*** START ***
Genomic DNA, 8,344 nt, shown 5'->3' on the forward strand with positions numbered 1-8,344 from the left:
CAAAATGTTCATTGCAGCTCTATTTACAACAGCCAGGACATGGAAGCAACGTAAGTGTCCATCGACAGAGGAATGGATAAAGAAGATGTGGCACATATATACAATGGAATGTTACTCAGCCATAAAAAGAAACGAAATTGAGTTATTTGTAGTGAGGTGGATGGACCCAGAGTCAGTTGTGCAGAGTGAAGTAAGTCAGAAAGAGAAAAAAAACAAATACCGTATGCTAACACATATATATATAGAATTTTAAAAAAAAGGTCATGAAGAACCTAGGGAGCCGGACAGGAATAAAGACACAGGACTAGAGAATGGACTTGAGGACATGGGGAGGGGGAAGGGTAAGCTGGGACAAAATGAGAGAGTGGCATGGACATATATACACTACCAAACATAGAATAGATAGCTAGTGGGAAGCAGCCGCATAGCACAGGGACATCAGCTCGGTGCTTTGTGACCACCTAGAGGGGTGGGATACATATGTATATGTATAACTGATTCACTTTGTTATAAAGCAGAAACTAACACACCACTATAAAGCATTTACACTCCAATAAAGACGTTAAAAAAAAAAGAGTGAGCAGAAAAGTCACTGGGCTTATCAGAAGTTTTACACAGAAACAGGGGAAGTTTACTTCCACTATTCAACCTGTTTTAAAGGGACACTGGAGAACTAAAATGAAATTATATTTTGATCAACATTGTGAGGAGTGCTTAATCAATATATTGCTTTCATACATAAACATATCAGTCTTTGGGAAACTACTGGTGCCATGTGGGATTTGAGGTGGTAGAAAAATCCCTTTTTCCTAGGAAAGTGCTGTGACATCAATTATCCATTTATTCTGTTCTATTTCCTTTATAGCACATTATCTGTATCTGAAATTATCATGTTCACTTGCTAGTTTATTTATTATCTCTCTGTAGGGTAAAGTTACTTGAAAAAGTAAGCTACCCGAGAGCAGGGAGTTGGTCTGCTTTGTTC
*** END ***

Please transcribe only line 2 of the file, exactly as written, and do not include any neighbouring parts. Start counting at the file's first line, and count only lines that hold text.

CAAAATGTTCATTGCAGCTCTATTTACAACAGCCAGGACATGGAAGCAACGTAAGTGTCCATCGACAGAGGAATGGATAAAGAAGATGTGGCACATATATACAATGGAATGTTACTCAGCCATAAAAAGAAACGAAATTGAGTTATTTGTAGTGAGGTGGATGGACCCAGAGTCAGTTGTGCAGAGTGAAGTAAGTCAGAAAGAGAAAAAAAACAAATACCGTATGCTAACACATATATATATAGAATTTTAAAAAAAAGGTCATGAAGAACCTAGGGAGCCGGACAGGAATAAAGACACAGGACTAGAGAATGGACTTGAGGACATGGGGAGGGGGAAGGGTAAGCTGGGACAAAATGAGAGAGTGGCATGGACATATATACACTACCAAACATAGAATAGATAGCTAGTGGGAAGCAGCCGCATAGCACAGGGACATCAGCTCGGTGCTTTGTGACCACCTAGAGGGGTGGGATACATATGTATATGTATAACTGATTCACTTTGTTATAAAGCAGAAACTAACACACCACTATAAAGCATTTACACTCCAATAAAGACGTTAAAAAAAAAAGAGTGAGCAGAAAAGTCACTGGGCTTATCAGAAGTTTTACACAGAAACAGGGGAAGTTTACTTCCACTATTCAACCTGTTTTAAAGGGACACTGGAGAACTAAAATGAAATTATATTTTGATCAACATTGTGAGGAGTGCTTAATCAATATATTGCTTTCATACATAAACATATCAGTCTTTGGGAAACTACTGGTGCCATGTGGGATTTGAGGTGGTAGAAAAATCCCTTTTTCCTAGGAAAGTGCTGTGACATCAATTATCCATTTATTCTGTTCTATTTCCTTTATAGCACATTATCTGTATCTGAAATTATCATGTTCACTTGCTAGTTTATTTATTATCTCTCTGTAGGGTAAAGTTACTTGAAAAAGTAAGCTACCCGAGAGCAGGGAGTTGGTCTGCTTTGTTC